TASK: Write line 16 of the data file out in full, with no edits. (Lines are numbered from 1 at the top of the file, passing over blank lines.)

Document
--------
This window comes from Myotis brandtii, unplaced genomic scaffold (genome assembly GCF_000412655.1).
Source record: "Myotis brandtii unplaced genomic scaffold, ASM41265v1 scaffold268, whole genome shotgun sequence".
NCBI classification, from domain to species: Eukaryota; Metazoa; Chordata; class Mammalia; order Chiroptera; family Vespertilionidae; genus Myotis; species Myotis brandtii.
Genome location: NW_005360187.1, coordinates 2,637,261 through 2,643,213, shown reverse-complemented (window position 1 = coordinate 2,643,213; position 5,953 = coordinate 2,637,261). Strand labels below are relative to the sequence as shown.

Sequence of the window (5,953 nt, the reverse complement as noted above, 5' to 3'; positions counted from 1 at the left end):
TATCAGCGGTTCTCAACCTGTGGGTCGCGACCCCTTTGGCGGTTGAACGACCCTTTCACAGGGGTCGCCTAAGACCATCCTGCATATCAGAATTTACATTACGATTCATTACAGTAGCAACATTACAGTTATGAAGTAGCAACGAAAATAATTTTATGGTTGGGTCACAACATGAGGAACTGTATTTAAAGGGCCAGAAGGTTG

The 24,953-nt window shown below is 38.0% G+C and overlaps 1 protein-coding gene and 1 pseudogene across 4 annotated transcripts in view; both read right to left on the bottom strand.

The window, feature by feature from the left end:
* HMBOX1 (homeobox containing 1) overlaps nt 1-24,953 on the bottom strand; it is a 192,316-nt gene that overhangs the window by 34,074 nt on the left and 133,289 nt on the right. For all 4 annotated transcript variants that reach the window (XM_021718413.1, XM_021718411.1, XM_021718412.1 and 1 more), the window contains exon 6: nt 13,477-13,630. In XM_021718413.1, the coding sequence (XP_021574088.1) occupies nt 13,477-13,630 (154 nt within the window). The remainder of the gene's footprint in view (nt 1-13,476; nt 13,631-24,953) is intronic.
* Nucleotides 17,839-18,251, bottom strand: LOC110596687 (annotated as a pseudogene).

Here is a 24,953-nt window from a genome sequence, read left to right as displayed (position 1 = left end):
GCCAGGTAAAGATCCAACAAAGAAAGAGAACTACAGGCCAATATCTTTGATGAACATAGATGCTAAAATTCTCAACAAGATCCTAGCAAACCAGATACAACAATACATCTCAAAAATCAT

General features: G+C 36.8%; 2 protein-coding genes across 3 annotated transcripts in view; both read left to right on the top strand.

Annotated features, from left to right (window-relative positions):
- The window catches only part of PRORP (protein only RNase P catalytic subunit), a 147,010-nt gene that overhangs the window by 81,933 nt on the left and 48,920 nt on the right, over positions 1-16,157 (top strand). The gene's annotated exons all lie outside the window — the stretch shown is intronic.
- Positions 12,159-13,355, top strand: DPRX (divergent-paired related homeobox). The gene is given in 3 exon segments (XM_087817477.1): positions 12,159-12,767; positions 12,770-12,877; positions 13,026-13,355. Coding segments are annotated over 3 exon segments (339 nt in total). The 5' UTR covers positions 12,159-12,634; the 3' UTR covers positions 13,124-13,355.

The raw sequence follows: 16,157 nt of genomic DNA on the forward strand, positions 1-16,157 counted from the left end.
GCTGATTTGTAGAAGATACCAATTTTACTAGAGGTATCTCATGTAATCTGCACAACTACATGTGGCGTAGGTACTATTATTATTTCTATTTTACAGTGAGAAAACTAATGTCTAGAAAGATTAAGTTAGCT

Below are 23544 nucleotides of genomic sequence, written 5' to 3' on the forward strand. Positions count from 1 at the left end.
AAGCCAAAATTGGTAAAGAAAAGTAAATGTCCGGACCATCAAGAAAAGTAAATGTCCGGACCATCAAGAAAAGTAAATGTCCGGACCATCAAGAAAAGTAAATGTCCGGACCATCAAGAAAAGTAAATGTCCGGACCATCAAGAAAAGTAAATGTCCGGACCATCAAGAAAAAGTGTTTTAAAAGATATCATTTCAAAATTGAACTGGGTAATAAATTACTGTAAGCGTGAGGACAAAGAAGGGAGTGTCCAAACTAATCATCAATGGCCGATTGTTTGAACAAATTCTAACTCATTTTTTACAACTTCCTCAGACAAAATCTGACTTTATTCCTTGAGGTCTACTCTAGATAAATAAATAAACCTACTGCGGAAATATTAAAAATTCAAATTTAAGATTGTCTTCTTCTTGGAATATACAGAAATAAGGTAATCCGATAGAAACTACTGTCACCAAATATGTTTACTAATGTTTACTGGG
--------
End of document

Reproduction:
- Positions 12,159-13,355, top strand: DPRX (divergent-paired related homeobox). The gene is given in 3 exon segments (XM_087817477.1): positions 12,159-12,767; positions 12,770-12,877; positions 13,026-13,355. Coding segments are annotated over 3 exon segments (339 nt in total). The 5' UTR covers positions 12,159-12,634; the 3' UTR covers positions 13,124-13,355.